Earlier in the week, hackers attacked several Polish government websites, including that of Prime Minister Donald Tusk.
The country’s Foreign Minister Radek Sikorski defended the plans, telling local television: “We believe that theft on a massive scale of intellectual property is not a good thing.”
Twitter will censor content based on geography, sensitivity to freedom
The Wall Street Journal
Twitter Can Censor by Country
Twitter Inc. says it can now make content selectively available to users based on geography, and plans to use that ability to enter countries with “different ideas” about freedom of expression as a human right—reflecting the difficult ethical questions facing Internet companies.
The announcement, published on the official blog of the microblog operator, said Twitter is now able to withhold content from users in a specific country while keeping it available to the rest of the world.
The effort underscores thorny issues for Internet companies as their websites become more global and interconnected among different countries, and as they must cooperate with diverse views on Internet content control. For websites like Twitter as well as social-networking site Facebook, this has meant being blocked in countries like China where controls are more aggressive.
“As we continue to grow internationally, we will enter countries that have different ideas about the contours of freedom of expression,” the post said, adding that in Germany, pro-Nazi content is banned. It said the ability has not been put to use yet, however.
Twitter said in the post that it would take measures to notify users if it withholds posts. “If and when we are required to withhold a Tweet,” or microblog post, “in a specific country, we will attempt to let the user know, and we will clearly mark when the content has been withheld, and why,” it said.
Twitter will work with Chilling Effects, an Internet freedom advocacy website that compiles content take-down notices, to publish take-down notices. Such a practice would make it difficult for Twitter to operate in China, where Internet executives say prohibited keywords are treated like state secrets.
Twitter said it would notify users if and when it is “required” to withhold a Tweet.
The company did not list countries in which it plans to use its new ability, but said that it would not be a solution for all. Some countries “differ so much from our ideas that we will not be able to exist there,” the post said, an implicit reference to countries such as China that have banned Twitter.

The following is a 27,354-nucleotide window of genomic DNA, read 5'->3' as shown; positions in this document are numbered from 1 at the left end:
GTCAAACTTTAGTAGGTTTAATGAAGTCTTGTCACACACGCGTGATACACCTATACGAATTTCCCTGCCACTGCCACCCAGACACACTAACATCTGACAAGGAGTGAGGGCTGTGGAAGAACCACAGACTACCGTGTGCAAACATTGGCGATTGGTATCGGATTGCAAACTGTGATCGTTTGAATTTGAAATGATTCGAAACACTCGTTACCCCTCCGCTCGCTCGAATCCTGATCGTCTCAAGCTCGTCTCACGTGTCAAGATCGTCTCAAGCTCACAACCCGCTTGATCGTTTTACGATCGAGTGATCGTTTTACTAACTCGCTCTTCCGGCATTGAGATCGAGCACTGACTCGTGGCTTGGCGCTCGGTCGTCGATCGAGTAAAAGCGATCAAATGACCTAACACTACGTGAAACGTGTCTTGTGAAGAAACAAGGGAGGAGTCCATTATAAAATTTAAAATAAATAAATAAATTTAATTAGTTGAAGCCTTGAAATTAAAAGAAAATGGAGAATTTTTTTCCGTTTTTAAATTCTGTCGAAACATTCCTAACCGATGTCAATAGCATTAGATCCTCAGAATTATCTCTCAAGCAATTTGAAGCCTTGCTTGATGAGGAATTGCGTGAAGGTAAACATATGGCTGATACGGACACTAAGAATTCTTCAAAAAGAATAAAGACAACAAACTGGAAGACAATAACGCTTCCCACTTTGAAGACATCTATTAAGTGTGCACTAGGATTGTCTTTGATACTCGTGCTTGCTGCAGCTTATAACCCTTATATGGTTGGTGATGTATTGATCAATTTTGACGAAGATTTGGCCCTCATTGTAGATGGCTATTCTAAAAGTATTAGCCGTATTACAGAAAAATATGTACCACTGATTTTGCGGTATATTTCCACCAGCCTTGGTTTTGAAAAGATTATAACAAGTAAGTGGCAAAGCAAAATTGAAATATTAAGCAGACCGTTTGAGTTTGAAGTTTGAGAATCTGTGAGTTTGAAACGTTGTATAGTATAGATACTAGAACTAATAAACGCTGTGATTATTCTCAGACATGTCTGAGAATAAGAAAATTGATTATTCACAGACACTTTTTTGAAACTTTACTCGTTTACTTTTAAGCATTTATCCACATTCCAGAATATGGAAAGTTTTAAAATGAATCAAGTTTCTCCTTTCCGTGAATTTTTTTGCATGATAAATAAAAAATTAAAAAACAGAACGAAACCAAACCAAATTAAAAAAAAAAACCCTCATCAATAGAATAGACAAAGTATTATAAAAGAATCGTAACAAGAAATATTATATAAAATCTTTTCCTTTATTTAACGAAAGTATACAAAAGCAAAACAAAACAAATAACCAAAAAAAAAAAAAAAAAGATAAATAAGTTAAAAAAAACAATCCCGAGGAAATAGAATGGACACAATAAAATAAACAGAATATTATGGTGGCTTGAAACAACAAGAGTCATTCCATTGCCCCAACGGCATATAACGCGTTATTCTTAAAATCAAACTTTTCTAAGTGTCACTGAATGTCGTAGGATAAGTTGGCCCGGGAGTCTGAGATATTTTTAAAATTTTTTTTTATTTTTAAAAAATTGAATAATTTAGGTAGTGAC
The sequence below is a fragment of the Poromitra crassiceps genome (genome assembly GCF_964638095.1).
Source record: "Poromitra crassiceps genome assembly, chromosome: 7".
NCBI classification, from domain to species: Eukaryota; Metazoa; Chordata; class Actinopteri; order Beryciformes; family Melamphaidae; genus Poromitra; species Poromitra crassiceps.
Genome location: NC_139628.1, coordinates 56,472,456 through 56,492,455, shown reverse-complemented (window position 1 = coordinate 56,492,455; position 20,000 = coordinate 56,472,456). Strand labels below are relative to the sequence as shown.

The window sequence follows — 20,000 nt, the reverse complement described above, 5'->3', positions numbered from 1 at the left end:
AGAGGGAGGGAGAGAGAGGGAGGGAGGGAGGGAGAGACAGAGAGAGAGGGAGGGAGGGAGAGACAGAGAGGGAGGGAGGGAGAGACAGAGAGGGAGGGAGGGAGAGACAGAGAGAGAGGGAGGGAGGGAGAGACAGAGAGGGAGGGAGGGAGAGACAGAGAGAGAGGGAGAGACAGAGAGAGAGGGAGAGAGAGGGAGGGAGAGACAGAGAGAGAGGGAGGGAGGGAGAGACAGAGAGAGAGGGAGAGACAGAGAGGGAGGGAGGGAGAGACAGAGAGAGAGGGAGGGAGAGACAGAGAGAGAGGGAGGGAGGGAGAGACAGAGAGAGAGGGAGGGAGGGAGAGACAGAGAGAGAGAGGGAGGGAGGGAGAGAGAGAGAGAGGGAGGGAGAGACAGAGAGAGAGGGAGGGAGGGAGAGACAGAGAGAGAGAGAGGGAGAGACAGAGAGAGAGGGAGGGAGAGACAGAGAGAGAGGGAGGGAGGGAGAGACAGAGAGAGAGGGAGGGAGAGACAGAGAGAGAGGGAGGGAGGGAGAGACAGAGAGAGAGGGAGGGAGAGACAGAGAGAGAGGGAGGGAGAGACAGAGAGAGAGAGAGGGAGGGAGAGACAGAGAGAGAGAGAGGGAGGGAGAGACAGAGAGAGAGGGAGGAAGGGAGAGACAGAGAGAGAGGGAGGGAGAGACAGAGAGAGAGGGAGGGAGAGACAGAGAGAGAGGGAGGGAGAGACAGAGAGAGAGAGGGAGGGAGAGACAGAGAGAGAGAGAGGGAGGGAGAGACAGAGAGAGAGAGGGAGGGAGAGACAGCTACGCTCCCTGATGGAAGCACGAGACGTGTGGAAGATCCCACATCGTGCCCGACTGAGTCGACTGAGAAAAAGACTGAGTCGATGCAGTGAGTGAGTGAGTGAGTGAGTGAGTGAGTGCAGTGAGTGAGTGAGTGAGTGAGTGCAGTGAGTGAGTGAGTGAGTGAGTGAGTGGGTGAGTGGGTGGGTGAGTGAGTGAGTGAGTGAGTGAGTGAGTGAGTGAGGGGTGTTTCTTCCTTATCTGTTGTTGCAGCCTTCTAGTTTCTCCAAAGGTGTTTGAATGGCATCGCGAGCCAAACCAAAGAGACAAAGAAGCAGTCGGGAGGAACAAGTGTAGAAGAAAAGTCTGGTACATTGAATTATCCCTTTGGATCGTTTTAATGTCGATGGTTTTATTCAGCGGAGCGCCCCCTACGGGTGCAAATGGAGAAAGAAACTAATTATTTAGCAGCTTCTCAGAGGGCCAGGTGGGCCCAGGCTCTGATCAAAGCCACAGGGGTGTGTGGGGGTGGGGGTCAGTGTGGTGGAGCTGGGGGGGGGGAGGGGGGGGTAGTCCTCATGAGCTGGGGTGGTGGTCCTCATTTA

“There is no safety” as rebel fighters still rule Libya’s streets
The Washington Post with Foreign Policy
In Libya, rebels still dominate Tripoli streets
Despite repeated pledges by Libya’s transitional government to find jobs for the rebel fighters who forced Moammar Gaddafi from power, tens of thousands of them are still operating in armed militia groups, patrolling streets and guarding buildings in Tripoli and other cities.
The fighters’ continued presence is adding to an atmosphere of insecurity, officials and ordinary Libyans say, as efforts to incorporate more than 50,000 fighters into defense and interior ministry forces has lagged. Authorities say the presence of the irregular forces has made it difficult to distinguish between legitimate fighters and criminals, thousands of whom were freed by rebel forces and by Gaddafi during the months of fighting that eventually toppled the autocratic leader.
Adding to the problem, many of the fighters say they will respect only an elected government and do not recognize the authority claimed by the unelected, transitional government. With only the barest of police forces and only an embryonic army in place, fighting sometimes breaks out among the heavily armed men.
“There is no safety,” said Amal, a teacher who declined to give her last name, who was shopping in the capital. “There are fights between one area and another,” she added, describing how violence can quickly escalate when fighters occasionally turn to the heavy artillery they acquired during the war.
After the liberation of the Libyan capital in August by a wave of NATO-backed revolutionary fighters, there was chaos, electricity and water shortages and fighting in the streets. In some ways, life since then seems to have returned to normal, with shops and cafes open late, far fewer security checkpoints, and the rattle of celebratory gunfire largely silenced.